Another one of the most interesting and useful presentations I attended at Outdoor Retailer last week was a seminar about America’s waterways and the many health, social and economic benefits they bring to urban areas. The panel was put together and presented by David Weinstein, who directs government affairs for the Outdoor Industry Association. David made a very eloquent introduction to the seminar describing the ways in which rivers are at the heart of most major cities and communities across the country. Recreation groups like American Whitewater and American Rivers have worked to increase access to rivers and enhance conservation, while local governments and the outdoor industry have worked together to transform polluted urban waterways into vibrant water-front parks.
The panel was a great overview of successful urban renewal projects centered around waterways, and also provided some great information about President Obama’s America’s Great Outdoors report and the Recreational Blueway Trails initiative. Check out the video on Blueways below made by American Rivers and presented by Jamie Mierau:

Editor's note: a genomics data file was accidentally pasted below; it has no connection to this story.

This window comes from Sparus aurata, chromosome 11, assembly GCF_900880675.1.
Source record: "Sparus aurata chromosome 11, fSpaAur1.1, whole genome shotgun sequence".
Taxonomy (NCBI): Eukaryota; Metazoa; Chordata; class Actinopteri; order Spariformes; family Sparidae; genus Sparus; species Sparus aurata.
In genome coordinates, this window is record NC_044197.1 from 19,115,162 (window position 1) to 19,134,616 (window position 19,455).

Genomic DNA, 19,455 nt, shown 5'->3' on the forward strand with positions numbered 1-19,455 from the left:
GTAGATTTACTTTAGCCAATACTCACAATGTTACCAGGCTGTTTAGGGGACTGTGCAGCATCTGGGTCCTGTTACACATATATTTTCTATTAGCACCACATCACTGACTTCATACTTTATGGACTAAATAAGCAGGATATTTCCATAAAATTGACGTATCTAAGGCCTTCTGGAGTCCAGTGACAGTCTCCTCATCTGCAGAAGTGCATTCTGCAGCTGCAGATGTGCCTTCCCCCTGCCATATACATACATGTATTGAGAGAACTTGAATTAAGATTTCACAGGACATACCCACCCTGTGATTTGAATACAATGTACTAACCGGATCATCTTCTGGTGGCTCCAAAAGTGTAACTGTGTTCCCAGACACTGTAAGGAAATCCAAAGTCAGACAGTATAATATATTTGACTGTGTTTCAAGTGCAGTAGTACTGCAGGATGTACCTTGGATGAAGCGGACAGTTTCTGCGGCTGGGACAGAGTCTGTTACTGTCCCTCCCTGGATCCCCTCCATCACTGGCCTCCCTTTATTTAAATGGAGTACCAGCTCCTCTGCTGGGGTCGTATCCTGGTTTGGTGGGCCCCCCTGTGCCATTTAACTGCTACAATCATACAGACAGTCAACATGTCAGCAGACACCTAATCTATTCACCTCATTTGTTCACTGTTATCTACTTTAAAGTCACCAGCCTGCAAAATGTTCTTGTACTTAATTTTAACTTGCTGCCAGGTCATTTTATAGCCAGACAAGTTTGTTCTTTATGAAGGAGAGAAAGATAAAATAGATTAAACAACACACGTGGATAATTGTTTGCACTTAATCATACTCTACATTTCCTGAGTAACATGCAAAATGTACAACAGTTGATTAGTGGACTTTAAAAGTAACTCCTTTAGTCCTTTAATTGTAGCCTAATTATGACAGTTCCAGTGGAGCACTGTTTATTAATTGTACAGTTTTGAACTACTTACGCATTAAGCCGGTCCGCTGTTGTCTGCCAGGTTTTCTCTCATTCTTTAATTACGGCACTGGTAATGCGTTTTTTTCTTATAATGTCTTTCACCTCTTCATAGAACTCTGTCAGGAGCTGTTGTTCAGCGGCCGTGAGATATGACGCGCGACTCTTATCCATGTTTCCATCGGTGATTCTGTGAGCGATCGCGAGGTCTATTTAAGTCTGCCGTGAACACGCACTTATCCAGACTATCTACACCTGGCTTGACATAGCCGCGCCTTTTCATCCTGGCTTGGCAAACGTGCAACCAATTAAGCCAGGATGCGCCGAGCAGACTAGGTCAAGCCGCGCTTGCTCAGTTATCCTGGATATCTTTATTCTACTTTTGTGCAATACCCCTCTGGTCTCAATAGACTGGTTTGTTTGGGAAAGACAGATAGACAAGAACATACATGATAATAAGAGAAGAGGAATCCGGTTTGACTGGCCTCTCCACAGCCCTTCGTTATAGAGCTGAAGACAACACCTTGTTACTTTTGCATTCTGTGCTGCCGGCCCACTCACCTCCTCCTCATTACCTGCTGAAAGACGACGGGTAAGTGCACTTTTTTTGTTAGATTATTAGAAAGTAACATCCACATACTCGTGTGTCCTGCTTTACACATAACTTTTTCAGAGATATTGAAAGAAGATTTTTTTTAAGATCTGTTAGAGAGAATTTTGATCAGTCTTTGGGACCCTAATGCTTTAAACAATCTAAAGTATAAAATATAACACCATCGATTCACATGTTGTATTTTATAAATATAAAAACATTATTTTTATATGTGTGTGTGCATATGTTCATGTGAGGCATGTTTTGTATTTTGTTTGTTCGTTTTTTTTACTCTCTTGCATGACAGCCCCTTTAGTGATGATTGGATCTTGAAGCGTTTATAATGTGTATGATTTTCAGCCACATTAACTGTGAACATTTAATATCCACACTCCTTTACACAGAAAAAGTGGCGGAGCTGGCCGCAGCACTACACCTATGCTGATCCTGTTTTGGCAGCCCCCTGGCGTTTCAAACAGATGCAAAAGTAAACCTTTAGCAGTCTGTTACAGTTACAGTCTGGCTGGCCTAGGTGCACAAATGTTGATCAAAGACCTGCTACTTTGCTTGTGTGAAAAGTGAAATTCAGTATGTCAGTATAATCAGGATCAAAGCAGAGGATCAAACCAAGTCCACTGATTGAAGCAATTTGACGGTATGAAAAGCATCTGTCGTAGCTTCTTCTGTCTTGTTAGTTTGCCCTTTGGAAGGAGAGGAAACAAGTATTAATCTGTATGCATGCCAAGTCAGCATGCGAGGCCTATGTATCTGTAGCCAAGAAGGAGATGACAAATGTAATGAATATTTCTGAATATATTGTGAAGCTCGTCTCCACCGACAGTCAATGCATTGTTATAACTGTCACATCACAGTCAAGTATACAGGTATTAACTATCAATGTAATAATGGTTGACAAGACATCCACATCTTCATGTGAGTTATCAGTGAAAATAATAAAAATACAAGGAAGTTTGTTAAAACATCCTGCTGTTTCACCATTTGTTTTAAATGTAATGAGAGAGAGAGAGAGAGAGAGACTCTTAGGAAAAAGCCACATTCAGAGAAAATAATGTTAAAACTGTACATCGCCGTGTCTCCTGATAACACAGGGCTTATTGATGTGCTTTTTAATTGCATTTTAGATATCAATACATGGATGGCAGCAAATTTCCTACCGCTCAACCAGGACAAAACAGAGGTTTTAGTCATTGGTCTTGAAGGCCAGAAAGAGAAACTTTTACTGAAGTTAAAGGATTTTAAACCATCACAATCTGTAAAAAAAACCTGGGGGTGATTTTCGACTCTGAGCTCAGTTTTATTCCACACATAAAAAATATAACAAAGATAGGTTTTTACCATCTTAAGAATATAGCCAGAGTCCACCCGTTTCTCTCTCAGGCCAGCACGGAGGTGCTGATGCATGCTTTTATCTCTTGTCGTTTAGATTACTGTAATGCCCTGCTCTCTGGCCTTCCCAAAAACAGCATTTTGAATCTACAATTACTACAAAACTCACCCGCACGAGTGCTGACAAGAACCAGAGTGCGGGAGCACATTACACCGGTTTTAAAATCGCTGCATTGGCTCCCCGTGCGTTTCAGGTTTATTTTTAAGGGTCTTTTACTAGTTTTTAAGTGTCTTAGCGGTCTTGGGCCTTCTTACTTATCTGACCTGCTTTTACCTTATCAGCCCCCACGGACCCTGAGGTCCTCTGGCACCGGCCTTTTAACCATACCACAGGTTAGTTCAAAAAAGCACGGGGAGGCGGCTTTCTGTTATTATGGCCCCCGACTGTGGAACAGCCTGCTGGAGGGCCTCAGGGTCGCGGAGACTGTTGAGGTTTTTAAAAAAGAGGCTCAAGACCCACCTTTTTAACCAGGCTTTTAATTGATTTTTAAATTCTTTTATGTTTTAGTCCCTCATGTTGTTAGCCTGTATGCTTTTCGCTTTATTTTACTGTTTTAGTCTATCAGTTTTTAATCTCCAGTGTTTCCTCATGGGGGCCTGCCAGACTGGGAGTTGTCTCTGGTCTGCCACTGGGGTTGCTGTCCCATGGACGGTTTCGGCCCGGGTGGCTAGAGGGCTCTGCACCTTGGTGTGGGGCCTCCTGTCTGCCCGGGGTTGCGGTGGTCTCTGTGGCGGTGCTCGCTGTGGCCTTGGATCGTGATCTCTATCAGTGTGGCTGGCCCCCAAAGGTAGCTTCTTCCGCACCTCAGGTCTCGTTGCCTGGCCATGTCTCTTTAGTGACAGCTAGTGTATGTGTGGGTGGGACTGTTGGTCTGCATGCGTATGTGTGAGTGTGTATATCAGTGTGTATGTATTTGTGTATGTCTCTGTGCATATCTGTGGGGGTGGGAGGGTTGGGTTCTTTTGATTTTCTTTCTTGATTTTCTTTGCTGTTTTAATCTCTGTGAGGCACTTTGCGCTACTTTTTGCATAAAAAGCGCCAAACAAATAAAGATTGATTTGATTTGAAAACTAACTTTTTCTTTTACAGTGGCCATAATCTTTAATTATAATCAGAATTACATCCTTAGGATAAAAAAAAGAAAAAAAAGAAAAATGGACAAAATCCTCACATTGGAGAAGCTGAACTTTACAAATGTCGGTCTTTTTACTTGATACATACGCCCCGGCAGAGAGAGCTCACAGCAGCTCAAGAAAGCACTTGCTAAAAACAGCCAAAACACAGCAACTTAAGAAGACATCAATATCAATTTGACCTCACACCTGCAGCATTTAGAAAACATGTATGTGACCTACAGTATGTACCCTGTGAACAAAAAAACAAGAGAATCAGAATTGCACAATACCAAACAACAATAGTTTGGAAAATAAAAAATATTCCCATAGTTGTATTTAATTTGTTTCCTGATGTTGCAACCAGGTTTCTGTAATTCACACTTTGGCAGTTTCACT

I also learned quite a bit from Gordon Robertson’s (Director, Park Planning) presentation on Confluence Park in Denver. The park was created in an industrial wasteland where Cherry Creek and the South Platte River join together in Denver’s lower downtown. The area has been transformed from a place no one wanted to live to an up-scale neighborhood of townhouses, apartments and loft developments. The park has a kayak run and a skate park as well as many bike trails.
The other panelist was Guy Jones from River Runner Outdoor Center, Columbia, SC who spoke about how his efforts to protect a stretch of river in his hometown eventually lead to a career as a kayak and canoe shop owner and tour and rental operator.
As I heard all these speakers from diverse backgrounds tell us about their projects, I was again reminded how lucky we are here in Bend, OR to have so many miles of river parks and river access. Practically all of downtown and most of the Old Mill is one long riverfront park and trail system. But these presentations also reminded me of how far we have to go and how important it is to “dream big” and to continue to support the vision of the Bend Paddle Trail Alliance, that along with Bend Parks and Rec and the Old Mill District, is working to transform the Colorado Dam into a whitewater recreation park. Hopefully one day the Colorado Dam improvement project will stand along side these other urban parks as a successful example of the way restored waterways contribute to healthy communities and economies.